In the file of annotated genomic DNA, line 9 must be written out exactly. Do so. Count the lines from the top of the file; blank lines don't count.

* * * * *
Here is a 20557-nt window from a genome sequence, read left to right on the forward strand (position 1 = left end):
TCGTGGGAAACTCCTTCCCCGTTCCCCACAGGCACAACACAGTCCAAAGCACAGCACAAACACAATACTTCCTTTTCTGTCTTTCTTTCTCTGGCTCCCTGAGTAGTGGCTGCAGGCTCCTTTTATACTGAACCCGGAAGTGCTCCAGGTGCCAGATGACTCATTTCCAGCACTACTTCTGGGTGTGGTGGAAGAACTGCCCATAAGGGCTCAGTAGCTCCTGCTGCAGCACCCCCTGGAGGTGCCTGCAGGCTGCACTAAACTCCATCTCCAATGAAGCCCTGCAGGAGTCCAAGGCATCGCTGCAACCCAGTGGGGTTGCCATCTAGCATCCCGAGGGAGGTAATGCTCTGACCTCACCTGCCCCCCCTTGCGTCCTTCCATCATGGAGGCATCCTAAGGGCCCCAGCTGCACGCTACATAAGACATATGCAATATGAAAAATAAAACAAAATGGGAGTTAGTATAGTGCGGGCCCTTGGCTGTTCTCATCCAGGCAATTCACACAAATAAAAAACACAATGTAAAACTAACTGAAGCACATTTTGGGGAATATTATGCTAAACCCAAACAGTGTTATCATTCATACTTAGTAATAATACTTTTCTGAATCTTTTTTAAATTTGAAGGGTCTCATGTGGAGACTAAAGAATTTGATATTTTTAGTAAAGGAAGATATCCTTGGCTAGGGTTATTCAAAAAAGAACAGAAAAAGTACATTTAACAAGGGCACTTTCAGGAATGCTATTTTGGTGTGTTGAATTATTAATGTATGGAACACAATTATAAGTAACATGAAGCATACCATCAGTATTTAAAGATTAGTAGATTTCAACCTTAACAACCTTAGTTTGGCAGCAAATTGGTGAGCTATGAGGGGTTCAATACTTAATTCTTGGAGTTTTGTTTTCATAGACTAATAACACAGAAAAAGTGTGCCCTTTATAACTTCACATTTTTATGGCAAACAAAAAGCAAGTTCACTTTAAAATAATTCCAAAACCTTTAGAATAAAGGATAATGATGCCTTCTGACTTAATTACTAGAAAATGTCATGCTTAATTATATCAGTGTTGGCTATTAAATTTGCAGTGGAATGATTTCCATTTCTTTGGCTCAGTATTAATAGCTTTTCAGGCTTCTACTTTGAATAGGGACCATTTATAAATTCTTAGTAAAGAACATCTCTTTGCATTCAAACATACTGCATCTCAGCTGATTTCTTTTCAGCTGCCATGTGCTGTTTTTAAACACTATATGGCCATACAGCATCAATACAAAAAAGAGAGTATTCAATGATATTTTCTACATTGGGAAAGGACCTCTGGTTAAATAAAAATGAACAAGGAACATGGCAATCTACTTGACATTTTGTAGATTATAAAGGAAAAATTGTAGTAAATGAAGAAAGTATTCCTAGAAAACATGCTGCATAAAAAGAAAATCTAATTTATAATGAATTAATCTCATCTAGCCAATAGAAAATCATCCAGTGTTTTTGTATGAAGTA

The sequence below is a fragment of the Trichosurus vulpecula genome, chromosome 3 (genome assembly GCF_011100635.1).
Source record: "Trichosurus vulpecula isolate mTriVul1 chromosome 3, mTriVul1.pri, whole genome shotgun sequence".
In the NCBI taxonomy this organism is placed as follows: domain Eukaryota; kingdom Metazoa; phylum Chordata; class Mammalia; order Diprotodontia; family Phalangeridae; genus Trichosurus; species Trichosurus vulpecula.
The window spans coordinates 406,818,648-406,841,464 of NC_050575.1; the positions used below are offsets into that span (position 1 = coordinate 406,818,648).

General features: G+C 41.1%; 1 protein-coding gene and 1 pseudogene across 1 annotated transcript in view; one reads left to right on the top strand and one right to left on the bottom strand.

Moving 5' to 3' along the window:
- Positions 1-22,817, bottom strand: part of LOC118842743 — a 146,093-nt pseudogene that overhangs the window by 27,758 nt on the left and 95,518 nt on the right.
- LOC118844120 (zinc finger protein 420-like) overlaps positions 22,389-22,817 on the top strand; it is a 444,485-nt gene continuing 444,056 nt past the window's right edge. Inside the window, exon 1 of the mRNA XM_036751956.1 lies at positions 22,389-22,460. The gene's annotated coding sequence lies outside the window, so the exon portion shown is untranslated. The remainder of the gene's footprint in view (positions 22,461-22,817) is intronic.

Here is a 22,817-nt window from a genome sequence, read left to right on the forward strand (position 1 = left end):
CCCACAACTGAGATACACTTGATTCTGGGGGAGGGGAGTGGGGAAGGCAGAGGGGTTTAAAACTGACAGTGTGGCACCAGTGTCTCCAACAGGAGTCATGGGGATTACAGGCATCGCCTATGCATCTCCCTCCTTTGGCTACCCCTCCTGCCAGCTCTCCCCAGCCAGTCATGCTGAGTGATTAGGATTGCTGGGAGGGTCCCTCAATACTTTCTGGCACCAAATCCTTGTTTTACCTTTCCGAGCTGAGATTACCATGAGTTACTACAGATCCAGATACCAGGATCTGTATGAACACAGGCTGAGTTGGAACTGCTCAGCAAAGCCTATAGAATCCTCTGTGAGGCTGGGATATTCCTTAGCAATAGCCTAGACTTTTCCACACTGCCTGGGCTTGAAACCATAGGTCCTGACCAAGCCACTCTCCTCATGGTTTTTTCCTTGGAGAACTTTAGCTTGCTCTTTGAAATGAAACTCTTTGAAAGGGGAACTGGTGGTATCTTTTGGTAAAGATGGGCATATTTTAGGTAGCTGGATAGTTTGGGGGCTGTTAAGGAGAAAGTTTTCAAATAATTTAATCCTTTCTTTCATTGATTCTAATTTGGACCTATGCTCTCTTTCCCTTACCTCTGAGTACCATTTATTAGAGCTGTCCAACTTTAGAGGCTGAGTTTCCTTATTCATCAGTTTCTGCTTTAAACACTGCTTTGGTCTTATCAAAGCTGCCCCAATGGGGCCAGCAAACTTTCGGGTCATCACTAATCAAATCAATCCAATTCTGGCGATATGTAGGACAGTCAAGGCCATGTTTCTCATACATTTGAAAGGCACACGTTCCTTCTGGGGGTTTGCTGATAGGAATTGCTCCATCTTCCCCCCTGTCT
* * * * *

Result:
- Positions 1-22,817, bottom strand: part of LOC118842743 — a 146,093-nt pseudogene that overhangs the window by 27,758 nt on the left and 95,518 nt on the right.